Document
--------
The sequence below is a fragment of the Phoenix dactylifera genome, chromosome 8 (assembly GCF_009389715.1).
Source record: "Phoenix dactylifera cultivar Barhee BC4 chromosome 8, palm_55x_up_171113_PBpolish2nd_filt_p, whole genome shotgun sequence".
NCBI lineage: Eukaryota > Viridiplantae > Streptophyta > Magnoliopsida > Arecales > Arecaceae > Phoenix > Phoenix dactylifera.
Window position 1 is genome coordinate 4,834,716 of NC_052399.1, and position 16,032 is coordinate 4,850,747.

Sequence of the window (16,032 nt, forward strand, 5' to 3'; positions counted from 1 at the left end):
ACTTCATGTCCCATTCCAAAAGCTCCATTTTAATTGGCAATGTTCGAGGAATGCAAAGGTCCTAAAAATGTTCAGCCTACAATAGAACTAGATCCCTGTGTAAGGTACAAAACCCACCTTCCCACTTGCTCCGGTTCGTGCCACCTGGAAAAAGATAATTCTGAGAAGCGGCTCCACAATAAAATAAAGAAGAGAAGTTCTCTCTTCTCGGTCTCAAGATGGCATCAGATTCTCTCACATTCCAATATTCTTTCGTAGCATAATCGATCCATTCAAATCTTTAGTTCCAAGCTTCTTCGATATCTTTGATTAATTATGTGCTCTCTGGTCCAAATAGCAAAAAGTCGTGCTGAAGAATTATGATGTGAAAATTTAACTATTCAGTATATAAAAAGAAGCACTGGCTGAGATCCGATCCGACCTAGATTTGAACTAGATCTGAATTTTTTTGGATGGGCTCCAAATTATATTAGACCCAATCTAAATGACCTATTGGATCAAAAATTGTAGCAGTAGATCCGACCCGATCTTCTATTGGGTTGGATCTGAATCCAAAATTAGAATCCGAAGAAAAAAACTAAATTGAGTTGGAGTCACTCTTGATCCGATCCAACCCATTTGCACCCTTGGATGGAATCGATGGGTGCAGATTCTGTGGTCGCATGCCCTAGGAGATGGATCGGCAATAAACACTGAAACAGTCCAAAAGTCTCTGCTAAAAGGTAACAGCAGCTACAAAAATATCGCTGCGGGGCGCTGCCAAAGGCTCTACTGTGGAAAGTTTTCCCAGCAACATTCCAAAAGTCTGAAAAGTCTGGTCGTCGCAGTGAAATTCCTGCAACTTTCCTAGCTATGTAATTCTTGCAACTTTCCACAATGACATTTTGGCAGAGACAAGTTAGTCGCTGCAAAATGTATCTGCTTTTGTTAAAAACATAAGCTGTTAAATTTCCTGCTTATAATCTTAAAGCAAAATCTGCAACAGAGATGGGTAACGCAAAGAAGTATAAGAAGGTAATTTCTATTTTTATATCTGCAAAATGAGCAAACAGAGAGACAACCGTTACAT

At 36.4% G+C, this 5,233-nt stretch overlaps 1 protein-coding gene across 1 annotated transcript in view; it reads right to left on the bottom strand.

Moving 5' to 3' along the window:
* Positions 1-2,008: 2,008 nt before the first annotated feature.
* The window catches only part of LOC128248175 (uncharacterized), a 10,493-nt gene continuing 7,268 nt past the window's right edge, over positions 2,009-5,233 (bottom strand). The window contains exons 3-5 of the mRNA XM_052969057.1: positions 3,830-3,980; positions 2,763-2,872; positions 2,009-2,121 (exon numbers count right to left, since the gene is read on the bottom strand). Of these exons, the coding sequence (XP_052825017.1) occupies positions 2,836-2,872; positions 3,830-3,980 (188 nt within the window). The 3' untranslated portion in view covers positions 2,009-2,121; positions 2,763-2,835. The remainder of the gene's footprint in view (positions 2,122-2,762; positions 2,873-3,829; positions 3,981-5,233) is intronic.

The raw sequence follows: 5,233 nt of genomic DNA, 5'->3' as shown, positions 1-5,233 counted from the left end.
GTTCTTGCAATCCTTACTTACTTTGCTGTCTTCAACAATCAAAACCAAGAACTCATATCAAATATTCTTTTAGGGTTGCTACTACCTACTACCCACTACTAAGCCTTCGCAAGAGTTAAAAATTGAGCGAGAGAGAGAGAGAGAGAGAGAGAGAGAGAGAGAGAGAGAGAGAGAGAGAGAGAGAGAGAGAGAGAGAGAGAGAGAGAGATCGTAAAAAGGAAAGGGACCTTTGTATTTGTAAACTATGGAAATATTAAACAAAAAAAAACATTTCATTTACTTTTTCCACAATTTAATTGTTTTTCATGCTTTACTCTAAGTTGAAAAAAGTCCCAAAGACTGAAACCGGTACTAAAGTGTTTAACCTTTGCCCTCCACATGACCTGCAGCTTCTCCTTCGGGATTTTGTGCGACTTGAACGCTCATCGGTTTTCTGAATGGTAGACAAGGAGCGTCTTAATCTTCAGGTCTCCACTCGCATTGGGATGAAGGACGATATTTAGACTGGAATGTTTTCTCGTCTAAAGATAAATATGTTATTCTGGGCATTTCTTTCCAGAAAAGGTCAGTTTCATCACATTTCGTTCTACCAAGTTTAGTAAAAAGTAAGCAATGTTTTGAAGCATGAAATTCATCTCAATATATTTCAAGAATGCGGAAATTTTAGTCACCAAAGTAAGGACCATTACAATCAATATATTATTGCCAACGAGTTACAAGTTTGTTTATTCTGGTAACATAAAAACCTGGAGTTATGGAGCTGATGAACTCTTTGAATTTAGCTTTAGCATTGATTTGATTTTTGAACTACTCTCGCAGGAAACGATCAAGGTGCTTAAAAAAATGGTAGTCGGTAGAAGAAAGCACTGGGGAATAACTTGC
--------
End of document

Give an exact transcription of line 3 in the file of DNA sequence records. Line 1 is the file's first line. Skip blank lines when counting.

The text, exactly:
NCBI lineage: Eukaryota > Viridiplantae > Streptophyta > Magnoliopsida > Arecales > Arecaceae > Phoenix > Phoenix dactylifera.